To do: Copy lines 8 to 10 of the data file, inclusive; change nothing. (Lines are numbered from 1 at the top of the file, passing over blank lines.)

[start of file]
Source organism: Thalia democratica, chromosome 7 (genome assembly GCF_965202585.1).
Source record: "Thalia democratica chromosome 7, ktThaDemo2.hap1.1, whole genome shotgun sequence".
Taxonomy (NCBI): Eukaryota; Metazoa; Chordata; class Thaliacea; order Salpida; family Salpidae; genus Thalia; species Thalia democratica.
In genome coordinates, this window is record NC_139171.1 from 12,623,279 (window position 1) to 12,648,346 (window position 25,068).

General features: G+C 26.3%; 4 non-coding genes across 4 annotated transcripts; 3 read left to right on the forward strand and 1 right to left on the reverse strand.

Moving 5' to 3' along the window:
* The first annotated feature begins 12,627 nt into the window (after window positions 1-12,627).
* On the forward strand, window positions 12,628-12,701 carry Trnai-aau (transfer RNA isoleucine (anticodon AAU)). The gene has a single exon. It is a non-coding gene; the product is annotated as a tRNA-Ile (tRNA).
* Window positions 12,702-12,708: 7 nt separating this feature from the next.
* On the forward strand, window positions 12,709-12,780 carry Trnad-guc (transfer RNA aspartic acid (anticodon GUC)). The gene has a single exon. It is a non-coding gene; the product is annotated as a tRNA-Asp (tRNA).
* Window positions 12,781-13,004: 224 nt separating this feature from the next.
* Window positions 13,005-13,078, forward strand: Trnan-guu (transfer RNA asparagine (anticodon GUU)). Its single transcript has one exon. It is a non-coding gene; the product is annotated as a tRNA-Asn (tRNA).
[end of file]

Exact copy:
* On the forward strand, window positions 12,628-12,701 carry Trnai-aau (transfer RNA isoleucine (anticodon AAU)). The gene has a single exon. It is a non-coding gene; the product is annotated as a tRNA-Ile (tRNA).
* Window positions 12,702-12,708: 7 nt separating this feature from the next.
* On the forward strand, window positions 12,709-12,780 carry Trnad-guc (transfer RNA aspartic acid (anticodon GUC)). The gene has a single exon. It is a non-coding gene; the product is annotated as a tRNA-Asp (tRNA).